Fusing nihilism with hope and rage with joy, Manchester newcomers The Battery Farm offer up a viciously appealing sound that’s laced with passion and pain. Inspired by the state of society around us, the band offer up a venomous attack on the modern world that they describe as “nasty but nice.”
The quartet formed when brothers Ben (vocals and guitar) and Dominic Corry (guitar and vocals) left a previous band that they’d been part of for eight years in somewhat messy circumstances. As Ben explains: “We weren’t just angry and disappointed at the band ending but at everything – the impending end of the world, politics, external stuff as well as internal.
“The Battery Farm is an idea very much borne out of how we feel now and have felt at times over the last couple of years – furious, afraid, self-flagellating, hungry and defiant. It was borne out of this desire we had to lash out at ourselves and the world, borne out of this feeling of the world and our minds closing in on us. The feeling of life being a battery farm.”
They immediately recruited bassist Paul Worrall, who Ben met while acting in a play together, then added drummer Sam Parkinson. On their additions, Ben says: “I brought Paul into this knowing he was a musician but not, however, knowing just how good he is. He’s the cornerstone, the pendulum, the bedrock. He is a magnificent bassist who holds the whole thing together, whether he knows he does it or not.
“I met Sam through work and he was the only one who came in and didn’t know anyone. He’s adapted beautifully and really lifts the sound, giving it a gnarled, muscular edge. What it’s left us with is this vicious, magnificent firestorm of a band, creating a sound fuelled by the spirit of having fucking well had enough that drove me and Dom to put this whole thing together in the first place.”
The result of all of this was the release of their debut single 97/91 at the start of last month. It opens up with a big mass of guitars, crashing cymbals and booming bass, then drops into Ben’s abrasive spoken vocals “It sits malignant, dead eyes glazed over, It never moves, it never has to, its presence is enough, Only a stone’s throw away, Nestled in among the others, The things it has seen, The things it has done. You wouldn’t pick it in a line-up, you wouldn’t ever look twice, The very worst monsters look just like the rest of us.”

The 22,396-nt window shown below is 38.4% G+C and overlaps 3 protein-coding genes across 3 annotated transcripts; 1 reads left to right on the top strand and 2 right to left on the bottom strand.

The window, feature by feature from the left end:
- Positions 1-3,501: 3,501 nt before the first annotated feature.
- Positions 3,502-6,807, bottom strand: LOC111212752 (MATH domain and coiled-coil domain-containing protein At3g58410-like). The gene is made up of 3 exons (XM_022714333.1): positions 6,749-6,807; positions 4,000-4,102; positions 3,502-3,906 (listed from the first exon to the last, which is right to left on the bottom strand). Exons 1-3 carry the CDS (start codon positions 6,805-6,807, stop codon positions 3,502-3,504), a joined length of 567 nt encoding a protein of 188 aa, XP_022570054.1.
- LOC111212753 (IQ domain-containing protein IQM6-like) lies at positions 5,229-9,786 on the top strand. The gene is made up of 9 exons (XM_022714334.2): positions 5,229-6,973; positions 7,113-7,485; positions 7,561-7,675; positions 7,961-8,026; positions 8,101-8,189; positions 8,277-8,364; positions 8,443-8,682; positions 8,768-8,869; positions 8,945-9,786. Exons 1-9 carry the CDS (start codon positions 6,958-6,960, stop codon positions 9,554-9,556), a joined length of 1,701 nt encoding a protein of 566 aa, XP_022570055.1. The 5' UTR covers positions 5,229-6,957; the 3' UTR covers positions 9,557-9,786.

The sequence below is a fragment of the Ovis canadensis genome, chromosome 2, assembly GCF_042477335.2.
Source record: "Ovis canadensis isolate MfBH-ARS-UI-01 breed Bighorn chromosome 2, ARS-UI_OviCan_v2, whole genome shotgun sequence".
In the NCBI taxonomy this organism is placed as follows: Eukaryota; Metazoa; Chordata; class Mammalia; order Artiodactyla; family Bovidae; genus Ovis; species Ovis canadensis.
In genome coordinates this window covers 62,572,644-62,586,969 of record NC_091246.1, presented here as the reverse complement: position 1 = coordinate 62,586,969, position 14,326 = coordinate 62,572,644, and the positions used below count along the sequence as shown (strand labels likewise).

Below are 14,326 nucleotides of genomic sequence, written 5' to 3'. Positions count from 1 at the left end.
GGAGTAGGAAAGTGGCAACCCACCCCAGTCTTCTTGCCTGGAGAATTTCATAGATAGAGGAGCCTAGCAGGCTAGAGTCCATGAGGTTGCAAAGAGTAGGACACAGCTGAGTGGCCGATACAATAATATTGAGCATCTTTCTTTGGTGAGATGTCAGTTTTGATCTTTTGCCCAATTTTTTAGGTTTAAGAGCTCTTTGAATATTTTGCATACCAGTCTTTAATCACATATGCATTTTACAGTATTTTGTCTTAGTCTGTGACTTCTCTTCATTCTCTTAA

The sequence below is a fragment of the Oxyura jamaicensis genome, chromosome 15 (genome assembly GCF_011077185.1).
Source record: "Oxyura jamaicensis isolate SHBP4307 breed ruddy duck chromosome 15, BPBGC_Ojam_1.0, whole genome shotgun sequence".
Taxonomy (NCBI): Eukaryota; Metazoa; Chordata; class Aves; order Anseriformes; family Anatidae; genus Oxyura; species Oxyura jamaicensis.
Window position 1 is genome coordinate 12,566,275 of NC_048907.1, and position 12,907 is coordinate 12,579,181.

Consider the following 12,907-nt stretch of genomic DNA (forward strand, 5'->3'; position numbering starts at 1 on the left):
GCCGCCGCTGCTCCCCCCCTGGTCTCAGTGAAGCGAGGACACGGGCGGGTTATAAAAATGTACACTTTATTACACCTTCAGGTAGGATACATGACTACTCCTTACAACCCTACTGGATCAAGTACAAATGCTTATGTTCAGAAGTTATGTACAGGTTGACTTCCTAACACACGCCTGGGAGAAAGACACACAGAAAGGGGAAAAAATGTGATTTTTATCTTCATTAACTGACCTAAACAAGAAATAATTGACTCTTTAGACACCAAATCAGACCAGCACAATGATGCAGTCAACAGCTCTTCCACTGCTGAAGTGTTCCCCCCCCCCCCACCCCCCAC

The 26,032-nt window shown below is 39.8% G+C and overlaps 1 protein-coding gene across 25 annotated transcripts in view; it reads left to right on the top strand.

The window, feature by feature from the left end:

That feeds into big cries of “97, 91” over heavier rolling guitars and drums. The spoken vocals return in the particularly angsty second verse of “Evisceration, Things you can’t imagine, Shit and piss and agony, Damnation, Silence where the punishment was meted, Strangled cries from merciless brutality and life goes on, It goes on and on and on and on and…” with eerie guitar noises squeaking in over chugging guitar chords.
A second chorus drops into spooky whispers of “It will always be watching, It will always be waiting,” that build in intensity as they are repeated multiple times towards a final chorus. The track ends on spoken vocals “How can it only be real when you can see it, How can it only be real when know what it looks like, when you know what it smells like, when you know what it fucking tastes like, I don’t wanna talk about this anymore.” Give it a listen below: